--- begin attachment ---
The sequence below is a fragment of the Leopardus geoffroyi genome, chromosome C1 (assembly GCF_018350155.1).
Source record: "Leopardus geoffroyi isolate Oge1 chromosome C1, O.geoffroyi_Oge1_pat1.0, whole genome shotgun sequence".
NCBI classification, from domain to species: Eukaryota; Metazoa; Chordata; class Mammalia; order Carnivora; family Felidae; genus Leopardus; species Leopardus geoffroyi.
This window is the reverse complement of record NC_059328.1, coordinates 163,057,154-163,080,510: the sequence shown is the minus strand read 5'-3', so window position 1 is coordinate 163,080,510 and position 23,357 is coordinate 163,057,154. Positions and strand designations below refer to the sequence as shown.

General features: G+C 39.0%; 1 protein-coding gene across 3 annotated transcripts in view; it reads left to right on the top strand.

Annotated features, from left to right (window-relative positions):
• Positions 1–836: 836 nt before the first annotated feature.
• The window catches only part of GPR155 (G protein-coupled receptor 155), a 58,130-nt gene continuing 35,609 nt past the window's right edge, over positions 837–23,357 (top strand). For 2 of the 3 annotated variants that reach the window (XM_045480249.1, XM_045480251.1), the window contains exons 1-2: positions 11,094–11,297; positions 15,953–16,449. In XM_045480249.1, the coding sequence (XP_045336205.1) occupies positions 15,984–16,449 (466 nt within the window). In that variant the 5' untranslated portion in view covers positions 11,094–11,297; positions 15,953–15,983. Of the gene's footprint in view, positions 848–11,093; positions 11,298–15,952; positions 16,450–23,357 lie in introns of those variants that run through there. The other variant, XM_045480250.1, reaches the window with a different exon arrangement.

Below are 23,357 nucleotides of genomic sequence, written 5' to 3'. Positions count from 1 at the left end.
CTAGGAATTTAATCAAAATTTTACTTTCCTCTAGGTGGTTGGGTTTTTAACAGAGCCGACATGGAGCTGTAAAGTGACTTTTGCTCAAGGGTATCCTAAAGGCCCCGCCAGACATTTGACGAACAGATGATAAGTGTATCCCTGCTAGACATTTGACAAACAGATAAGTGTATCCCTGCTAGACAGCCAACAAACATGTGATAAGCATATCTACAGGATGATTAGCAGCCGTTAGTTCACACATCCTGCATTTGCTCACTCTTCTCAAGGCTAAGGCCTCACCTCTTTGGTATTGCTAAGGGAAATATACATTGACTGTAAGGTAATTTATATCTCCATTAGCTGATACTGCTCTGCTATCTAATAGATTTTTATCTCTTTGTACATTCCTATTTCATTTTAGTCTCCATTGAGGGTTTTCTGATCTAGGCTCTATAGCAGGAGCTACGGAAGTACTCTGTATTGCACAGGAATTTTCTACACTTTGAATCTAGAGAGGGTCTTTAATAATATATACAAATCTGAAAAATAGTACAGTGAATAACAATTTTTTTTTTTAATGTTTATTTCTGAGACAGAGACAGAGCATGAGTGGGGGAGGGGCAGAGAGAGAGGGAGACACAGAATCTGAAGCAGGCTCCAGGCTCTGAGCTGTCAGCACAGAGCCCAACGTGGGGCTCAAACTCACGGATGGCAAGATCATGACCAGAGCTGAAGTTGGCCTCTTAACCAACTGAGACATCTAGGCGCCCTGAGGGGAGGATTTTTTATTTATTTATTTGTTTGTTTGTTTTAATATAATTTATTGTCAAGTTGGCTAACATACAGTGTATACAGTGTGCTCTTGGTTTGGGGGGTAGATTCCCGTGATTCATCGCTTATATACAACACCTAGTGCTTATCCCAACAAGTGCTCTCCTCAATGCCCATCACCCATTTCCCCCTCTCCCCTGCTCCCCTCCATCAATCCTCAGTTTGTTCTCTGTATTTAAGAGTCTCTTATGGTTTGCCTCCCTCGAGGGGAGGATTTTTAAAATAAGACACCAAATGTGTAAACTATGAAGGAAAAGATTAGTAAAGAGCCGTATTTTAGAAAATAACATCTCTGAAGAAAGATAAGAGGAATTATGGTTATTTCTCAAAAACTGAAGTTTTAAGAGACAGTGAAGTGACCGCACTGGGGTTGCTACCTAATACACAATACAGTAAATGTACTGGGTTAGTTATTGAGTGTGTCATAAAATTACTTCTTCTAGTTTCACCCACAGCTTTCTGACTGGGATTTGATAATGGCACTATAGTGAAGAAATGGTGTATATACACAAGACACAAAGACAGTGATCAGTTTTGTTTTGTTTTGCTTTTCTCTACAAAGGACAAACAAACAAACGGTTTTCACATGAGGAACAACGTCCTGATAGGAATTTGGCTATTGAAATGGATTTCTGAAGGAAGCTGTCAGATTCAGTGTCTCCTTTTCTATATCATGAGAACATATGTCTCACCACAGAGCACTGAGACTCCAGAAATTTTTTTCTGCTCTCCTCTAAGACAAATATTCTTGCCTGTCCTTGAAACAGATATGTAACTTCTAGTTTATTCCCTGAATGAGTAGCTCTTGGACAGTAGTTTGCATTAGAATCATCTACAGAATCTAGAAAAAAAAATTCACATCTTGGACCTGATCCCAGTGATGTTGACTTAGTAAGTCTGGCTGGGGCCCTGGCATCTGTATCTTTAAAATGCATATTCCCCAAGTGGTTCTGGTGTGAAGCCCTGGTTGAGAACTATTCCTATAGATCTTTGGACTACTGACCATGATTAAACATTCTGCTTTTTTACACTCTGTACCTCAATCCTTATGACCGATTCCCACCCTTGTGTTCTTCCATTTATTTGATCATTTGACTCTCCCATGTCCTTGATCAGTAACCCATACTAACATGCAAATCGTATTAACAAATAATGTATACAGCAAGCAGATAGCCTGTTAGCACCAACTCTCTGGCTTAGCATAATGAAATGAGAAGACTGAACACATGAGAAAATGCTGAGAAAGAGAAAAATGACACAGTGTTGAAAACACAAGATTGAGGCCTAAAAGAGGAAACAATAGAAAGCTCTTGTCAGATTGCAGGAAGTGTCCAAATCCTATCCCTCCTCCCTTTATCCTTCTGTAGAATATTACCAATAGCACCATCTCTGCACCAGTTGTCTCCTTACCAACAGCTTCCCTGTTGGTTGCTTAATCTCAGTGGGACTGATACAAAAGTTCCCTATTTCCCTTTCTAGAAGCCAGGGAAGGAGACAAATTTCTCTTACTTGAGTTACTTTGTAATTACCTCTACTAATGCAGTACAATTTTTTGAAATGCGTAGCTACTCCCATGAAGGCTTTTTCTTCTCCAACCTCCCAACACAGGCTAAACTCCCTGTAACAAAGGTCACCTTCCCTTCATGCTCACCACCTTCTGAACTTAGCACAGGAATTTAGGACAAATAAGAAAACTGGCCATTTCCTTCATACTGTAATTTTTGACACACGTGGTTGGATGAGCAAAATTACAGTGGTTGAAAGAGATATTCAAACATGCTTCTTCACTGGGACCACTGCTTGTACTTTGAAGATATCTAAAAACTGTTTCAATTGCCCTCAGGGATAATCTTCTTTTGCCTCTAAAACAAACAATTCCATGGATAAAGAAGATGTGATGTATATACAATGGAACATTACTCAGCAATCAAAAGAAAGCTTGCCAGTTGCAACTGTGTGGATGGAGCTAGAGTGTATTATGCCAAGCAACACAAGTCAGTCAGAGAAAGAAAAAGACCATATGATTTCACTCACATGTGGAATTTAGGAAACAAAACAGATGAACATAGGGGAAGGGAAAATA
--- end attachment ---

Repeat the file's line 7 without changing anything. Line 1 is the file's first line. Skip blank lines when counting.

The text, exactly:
• Positions 1–836: 836 nt before the first annotated feature.